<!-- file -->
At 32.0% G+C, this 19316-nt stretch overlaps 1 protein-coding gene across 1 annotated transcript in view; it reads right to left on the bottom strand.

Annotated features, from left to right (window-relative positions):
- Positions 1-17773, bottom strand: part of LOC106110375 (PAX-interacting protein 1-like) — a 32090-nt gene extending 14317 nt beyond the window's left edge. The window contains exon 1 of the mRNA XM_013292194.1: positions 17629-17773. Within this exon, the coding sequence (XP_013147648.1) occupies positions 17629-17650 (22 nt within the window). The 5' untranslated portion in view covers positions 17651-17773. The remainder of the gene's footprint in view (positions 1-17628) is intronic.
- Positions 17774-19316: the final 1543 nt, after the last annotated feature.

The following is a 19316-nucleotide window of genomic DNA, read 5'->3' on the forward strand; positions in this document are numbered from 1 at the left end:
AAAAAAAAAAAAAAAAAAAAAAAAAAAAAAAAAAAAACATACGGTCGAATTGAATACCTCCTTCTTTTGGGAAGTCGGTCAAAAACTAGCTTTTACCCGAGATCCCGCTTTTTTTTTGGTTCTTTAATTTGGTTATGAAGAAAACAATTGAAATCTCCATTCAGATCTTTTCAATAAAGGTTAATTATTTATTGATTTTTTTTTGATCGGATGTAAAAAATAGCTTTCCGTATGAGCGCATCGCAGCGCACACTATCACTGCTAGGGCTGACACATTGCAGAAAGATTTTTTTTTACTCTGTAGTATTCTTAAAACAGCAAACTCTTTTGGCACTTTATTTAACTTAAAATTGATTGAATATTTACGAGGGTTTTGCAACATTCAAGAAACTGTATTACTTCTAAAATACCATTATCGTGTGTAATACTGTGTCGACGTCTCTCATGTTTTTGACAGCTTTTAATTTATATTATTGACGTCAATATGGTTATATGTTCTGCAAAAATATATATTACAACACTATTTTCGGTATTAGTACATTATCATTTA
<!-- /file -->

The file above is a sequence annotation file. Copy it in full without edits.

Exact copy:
At 32.0% G+C, this 19316-nt stretch overlaps 1 protein-coding gene across 1 annotated transcript in view; it reads right to left on the bottom strand.

Annotated features, from left to right (window-relative positions):
- Positions 1-17773, bottom strand: part of LOC106110375 (PAX-interacting protein 1-like) — a 32090-nt gene extending 14317 nt beyond the window's left edge. The window contains exon 1 of the mRNA XM_013292194.1: positions 17629-17773. Within this exon, the coding sequence (XP_013147648.1) occupies positions 17629-17650 (22 nt within the window). The 5' untranslated portion in view covers positions 17651-17773. The remainder of the gene's footprint in view (positions 1-17628) is intronic.
- Positions 17774-19316: the final 1543 nt, after the last annotated feature.

The following is a 19316-nucleotide window of genomic DNA, read 5'->3' on the forward strand; positions in this document are numbered from 1 at the left end:
AAAAAAAAAAAAAAAAAAAAAAAAAAAAAAAAAAAAACATACGGTCGAATTGAATACCTCCTTCTTTTGGGAAGTCGGTCAAAAACTAGCTTTTACCCGAGATCCCGCTTTTTTTTTGGTTCTTTAATTTGGTTATGAAGAAAACAATTGAAATCTCCATTCAGATCTTTTCAATAAAGGTTAATTATTTATTGATTTTTTTTTGATCGGATGTAAAAAATAGCTTTCCGTATGAGCGCATCGCAGCGCACACTATCACTGCTAGGGCTGACACATTGCAGAAAGATTTTTTTTTACTCTGTAGTATTCTTAAAACAGCAAACTCTTTTGGCACTTTATTTAACTTAAAATTGATTGAATATTTACGAGGGTTTTGCAACATTCAAGAAACTGTATTACTTCTAAAATACCATTATCGTGTGTAATACTGTGTCGACGTCTCTCATGTTTTTGACAGCTTTTAATTTATATTATTGACGTCAATATGGTTATATGTTCTGCAAAAATATATATTACAACACTATTTTCGGTATTAGTACATTATCATTTA